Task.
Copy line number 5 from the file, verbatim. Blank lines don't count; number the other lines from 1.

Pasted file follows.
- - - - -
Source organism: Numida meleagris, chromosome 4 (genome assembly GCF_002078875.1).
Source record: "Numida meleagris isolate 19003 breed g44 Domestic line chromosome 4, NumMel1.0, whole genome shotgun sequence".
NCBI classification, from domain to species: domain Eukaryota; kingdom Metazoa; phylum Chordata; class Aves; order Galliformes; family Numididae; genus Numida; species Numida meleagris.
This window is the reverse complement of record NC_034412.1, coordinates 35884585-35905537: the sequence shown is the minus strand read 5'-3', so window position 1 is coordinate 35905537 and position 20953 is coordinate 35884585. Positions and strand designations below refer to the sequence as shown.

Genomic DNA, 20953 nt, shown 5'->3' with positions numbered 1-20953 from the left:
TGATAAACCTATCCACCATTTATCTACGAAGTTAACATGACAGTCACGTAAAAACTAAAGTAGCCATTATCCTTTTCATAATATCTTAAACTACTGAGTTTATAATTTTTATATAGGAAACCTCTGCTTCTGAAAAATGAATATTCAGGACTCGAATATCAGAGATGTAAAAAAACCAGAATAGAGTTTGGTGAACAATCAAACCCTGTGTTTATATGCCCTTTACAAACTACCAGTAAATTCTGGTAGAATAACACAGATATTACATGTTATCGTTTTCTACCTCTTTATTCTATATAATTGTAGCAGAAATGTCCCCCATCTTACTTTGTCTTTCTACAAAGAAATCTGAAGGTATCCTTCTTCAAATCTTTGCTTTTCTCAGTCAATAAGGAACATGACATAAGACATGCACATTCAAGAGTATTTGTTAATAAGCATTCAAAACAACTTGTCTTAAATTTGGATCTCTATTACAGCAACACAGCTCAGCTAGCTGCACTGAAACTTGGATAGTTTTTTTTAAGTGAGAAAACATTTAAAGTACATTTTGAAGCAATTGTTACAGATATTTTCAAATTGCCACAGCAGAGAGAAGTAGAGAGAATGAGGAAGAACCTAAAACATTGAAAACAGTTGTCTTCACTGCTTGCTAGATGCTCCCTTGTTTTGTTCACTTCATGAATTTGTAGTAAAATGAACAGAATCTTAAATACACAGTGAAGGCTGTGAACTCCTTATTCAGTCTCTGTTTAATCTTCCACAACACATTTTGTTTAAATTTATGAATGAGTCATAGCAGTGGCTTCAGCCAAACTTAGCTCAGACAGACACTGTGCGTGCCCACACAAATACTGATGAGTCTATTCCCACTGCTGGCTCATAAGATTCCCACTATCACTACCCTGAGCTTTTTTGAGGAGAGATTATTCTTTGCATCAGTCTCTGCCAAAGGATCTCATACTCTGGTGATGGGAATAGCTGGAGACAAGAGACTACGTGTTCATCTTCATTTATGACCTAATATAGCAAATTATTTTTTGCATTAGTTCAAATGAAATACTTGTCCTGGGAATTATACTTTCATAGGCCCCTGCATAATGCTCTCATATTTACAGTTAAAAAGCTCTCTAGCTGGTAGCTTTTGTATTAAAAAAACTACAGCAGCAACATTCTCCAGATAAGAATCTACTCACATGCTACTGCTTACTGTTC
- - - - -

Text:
Genomic DNA, 20953 nt, shown 5'->3' with positions numbered 1-20953 from the left: